Coupons and Discounts

In January 2023, I searched for coupons online and found only the following deal:

  • Yerushalmi – 54 NIS per adult and 45 NIS per child

Also, you can look for a coupon at the following places:

Contact Information

Phone: 073-3399000
Facebook page: @israelaquarium

About Israel Aquarium

The Gottesman Family Israel Aquarium, Jerusalem is a public aquarium in Israel inaugurated on 19.6.2017. The aquarium focuses on Israel’s marine environment – the Red Sea and the Mediterranean Sea, as well as on the Sea of Galilee and the Dead Sea. The Israel aquarium was built by the Tish Family Zoological Gardens (the Biblical Zoo in Jerusalem) and is located next to it, but stands on its own as a separate tourist attraction. The aquarium will open to the general public for running in the period during the summer of 2017.

Source: Wikipedia

Entrance Hall

You can see a small Koi pond with sitting places and a small shop near the main building.

Koi Pond outside

The whole attraction is inside an airconditioned building, making it perfect for visiting during bad weather (rainy or hot). On one occasion, we visited the Israel Aquarium on a rainy Saturday.

One important note before entering the Israel Aquarium: you are allowed to photograph, but the use of flash is forbidden. So, disable flash before entering.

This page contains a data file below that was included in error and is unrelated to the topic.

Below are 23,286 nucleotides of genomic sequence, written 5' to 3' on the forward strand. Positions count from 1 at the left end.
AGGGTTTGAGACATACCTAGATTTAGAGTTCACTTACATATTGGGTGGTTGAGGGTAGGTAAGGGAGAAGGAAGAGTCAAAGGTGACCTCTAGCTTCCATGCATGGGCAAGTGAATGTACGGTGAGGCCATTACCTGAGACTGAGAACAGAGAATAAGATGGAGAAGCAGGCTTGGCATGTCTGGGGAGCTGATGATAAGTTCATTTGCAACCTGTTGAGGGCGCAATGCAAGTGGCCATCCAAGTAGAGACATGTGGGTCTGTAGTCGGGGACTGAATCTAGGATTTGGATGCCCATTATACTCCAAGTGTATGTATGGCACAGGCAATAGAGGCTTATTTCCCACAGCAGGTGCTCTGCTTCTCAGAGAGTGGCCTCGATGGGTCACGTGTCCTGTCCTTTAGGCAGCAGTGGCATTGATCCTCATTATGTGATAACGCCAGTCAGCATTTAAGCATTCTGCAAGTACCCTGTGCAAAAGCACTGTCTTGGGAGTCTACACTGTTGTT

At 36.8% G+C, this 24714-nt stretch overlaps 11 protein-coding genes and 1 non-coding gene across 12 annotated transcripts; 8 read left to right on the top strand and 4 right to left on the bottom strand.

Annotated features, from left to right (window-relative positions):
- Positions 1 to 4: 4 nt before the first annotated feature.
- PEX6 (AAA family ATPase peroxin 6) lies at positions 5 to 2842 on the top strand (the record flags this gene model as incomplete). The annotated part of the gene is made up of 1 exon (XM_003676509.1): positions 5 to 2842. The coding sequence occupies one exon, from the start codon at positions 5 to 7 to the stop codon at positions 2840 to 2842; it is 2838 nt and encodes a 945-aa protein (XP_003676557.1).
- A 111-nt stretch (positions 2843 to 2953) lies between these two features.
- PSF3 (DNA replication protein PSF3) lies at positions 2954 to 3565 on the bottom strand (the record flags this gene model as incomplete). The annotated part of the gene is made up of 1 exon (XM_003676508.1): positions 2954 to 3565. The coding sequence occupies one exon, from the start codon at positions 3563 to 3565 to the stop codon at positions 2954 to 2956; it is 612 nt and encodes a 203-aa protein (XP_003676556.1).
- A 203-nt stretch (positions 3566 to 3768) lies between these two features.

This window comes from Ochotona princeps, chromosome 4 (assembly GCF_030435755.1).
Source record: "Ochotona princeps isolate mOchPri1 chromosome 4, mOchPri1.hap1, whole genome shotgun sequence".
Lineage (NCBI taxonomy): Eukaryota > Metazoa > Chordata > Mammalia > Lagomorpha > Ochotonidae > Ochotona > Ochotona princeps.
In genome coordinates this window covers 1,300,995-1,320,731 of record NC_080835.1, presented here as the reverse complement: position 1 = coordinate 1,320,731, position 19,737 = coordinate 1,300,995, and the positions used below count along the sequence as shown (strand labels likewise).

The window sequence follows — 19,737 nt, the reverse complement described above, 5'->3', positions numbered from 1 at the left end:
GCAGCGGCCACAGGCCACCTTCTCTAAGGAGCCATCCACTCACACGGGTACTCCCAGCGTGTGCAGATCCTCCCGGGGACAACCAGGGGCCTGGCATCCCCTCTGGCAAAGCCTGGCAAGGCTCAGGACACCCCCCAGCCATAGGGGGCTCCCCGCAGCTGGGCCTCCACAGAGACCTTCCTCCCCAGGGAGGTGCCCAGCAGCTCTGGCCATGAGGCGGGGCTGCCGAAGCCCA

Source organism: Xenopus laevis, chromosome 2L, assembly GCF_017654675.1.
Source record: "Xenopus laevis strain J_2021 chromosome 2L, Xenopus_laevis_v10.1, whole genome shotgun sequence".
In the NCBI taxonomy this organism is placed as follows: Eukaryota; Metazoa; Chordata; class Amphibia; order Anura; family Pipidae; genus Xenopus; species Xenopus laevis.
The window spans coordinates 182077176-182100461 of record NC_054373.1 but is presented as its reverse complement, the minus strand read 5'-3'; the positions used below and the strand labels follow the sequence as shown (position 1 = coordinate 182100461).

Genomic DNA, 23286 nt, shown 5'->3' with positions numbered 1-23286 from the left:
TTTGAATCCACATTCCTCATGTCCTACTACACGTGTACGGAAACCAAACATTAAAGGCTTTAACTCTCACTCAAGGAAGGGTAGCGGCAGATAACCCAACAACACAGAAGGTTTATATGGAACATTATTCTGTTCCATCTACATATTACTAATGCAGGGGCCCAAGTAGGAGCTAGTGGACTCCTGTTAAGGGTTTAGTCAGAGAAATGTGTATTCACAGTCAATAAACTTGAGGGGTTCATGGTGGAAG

Israel Aquarium in Jerusalem
Israel Aquarium building

The entrance hall includes an information booth and locker room. This hall contains the first exhibit – a schooling display with hundreds of fish swimming to the right and marking the beginning of the route.

Source: Wikipedia

You can find the information booth, lockers, and basic information like “what is a fish” at the entrance.

What is a fish
What is a fish

As you can see, all explanations are in Hebrew, Arabic, and English.

Four Seas of Israel Gallery

Next in line, after the entrance hall, is the Four Seas of Israel Gallery.

This gallery presents the seas of Israel – the Sea of Galilee, the Red Sea, the Mediterranean Sea, and the Dead Sea. The Sea of Galilee exhibit displays cichlid fish (Jordan Saint Peter’s fish), and the Dead Sea has a dry exhibit framed. In the Mediterranean Sea exhibit, presented in seaside ruins that resemble the Caesarea area, contains gilt-head sea bream (Denis) fish. In the Red Sea, several dozen lionfish of two species fascinate by gliding up and down a central column of colorful corals.